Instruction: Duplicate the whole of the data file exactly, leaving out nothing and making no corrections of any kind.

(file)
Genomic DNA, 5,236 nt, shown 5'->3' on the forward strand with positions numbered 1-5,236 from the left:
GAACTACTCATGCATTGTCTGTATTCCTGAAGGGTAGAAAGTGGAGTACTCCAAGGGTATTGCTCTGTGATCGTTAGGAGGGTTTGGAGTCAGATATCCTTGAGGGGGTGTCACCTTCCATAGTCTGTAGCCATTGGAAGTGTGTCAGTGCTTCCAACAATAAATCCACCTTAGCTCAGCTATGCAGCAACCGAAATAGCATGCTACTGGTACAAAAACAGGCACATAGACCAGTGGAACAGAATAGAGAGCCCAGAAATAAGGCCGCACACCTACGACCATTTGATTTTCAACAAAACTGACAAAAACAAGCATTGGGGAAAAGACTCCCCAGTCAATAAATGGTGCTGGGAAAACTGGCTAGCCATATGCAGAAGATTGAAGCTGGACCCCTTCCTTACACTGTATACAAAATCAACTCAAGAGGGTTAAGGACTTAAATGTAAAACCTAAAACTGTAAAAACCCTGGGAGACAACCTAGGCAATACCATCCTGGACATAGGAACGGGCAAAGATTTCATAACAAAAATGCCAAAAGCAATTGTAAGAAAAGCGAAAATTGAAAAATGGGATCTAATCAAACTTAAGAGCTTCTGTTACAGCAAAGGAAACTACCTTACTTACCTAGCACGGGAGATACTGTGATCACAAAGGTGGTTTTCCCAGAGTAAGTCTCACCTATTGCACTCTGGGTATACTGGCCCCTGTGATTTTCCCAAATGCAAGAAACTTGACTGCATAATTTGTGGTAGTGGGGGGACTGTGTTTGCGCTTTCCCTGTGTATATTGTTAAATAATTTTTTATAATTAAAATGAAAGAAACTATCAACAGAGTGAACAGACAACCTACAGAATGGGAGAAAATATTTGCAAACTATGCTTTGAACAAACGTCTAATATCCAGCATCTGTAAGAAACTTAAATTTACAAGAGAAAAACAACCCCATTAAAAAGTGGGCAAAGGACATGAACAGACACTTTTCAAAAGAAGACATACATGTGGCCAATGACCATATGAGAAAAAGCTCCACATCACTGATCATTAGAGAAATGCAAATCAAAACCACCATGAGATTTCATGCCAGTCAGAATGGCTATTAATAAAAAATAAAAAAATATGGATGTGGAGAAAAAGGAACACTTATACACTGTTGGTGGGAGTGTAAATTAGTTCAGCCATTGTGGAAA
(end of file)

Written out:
Genomic DNA, 5,236 nt, shown 5'->3' on the forward strand with positions numbered 1-5,236 from the left:
GAACTACTCATGCATTGTCTGTATTCCTGAAGGGTAGAAAGTGGAGTACTCCAAGGGTATTGCTCTGTGATCGTTAGGAGGGTTTGGAGTCAGATATCCTTGAGGGGGTGTCACCTTCCATAGTCTGTAGCCATTGGAAGTGTGTCAGTGCTTCCAACAATAAATCCACCTTAGCTCAGCTATGCAGCAACCGAAATAGCATGCTACTGGTACAAAAACAGGCACATAGACCAGTGGAACAGAATAGAGAGCCCAGAAATAAGGCCGCACACCTACGACCATTTGATTTTCAACAAAACTGACAAAAACAAGCATTGGGGAAAAGACTCCCCAGTCAATAAATGGTGCTGGGAAAACTGGCTAGCCATATGCAGAAGATTGAAGCTGGACCCCTTCCTTACACTGTATACAAAATCAACTCAAGAGGGTTAAGGACTTAAATGTAAAACCTAAAACTGTAAAAACCCTGGGAGACAACCTAGGCAATACCATCCTGGACATAGGAACGGGCAAAGATTTCATAACAAAAATGCCAAAAGCAATTGTAAGAAAAGCGAAAATTGAAAAATGGGATCTAATCAAACTTAAGAGCTTCTGTTACAGCAAAGGAAACTACCTTACTTACCTAGCACGGGAGATACTGTGATCACAAAGGTGGTTTTCCCAGAGTAAGTCTCACCTATTGCACTCTGGGTATACTGGCCCCTGTGATTTTCCCAAATGCAAGAAACTTGACTGCATAATTTGTGGTAGTGGGGGGACTGTGTTTGCGCTTTCCCTGTGTATATTGTTAAATAATTTTTTATAATTAAAATGAAAGAAACTATCAACAGAGTGAACAGACAACCTACAGAATGGGAGAAAATATTTGCAAACTATGCTTTGAACAAACGTCTAATATCCAGCATCTGTAAGAAACTTAAATTTACAAGAGAAAAACAACCCCATTAAAAAGTGGGCAAAGGACATGAACAGACACTTTTCAAAAGAAGACATACATGTGGCCAATGACCATATGAGAAAAAGCTCCACATCACTGATCATTAGAGAAATGCAAATCAAAACCACCATGAGATTTCATGCCAGTCAGAATGGCTATTAATAAAAAATAAAAAAATATGGATGTGGAGAAAAAGGAACACTTATACACTGTTGGTGGGAGTGTAAATTAGTTCAGCCATTGTGGAAA